Adabraka ACCRA. November 24, 2022: The African University College of Communications (AUCC) in Adabraka, Accra held its second annual Tabon festival of urban arts and culture Thursday. The one-day event brought to Discovery House renowned scholar Prof. Toyin Falola, music legend Gyedu-Blay Ambolley, Ghanaian film maverick Socrate Safo, international artist Hacajaka to meet with hundreds of fans from near and far.

Many dignitaries attended the festival including the founder of AUCC Hon. Kojo Yankah, AUCC President Prof. Abeku Blankson and his senior management, faculty and staff, Queenmother of Adabraka Naa Korkor Aadizeoyi I, the Adonten Mantse Nii Addy Akuaku V, the Oba of Yoruba in Ghana His royal majesty Alh. Hamazat Peregrino Brimah VIII and the Executive Director of the National Commission on Culture represented by Efua Apprey.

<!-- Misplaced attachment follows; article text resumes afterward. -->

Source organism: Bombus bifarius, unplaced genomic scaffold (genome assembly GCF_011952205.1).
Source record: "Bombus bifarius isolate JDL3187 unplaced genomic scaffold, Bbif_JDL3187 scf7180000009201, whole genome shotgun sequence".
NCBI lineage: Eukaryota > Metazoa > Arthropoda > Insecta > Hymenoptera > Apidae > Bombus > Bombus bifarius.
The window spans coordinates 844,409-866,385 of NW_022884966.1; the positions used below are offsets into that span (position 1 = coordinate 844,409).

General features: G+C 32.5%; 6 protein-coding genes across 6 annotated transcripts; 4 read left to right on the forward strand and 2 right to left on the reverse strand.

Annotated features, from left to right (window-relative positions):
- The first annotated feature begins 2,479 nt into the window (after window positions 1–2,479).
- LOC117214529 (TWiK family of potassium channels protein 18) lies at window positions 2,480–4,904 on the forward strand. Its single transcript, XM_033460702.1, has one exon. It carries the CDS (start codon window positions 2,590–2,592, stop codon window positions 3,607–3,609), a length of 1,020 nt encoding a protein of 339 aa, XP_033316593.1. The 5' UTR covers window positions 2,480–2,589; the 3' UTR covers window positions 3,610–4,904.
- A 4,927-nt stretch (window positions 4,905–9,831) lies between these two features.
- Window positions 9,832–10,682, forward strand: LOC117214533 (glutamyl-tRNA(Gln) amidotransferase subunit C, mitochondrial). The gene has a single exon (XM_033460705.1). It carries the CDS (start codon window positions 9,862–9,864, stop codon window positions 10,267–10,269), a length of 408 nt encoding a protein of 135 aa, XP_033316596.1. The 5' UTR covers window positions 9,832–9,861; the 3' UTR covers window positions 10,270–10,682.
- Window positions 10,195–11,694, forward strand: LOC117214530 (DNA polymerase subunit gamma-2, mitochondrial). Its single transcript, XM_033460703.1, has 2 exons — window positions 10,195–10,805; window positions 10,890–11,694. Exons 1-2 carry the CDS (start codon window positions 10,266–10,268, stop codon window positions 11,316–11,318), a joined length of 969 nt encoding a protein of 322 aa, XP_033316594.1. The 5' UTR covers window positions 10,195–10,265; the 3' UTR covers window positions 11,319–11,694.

More important, it brought together royalty from Ga and Yoruba in full pomp.

To compliment the mood were authentic African foods and beverages, popular street music, street fashion and endless smiles.

The Tabon festival of urban arts and culture, organized by the Ama Ata Aidoo Centre for Creative Writing, is a day full of varied events to promote, entertainment and educate people on the urban arts and culture of Africa. It is a day of literature, panAfrican thought, art, film, tradition and entertainment. Inspired by the returnee enslaved from Brazil who settled in Jamestown in Accra, the festival was named after the Tabon people.

“I was here [at AUCC] at the first Tabon. I met Ben Brako and his wife one-on-one; I met Nana Anoff; and I met a host of festival visitors that blew my mind. But this year’s festival is just extraordinary. To pack such a busy schedule in one place in one day….whew!” exclaimed recent returnee Naa Dede Hammond.

Hacajaka & James Cudjoe Art Exhibition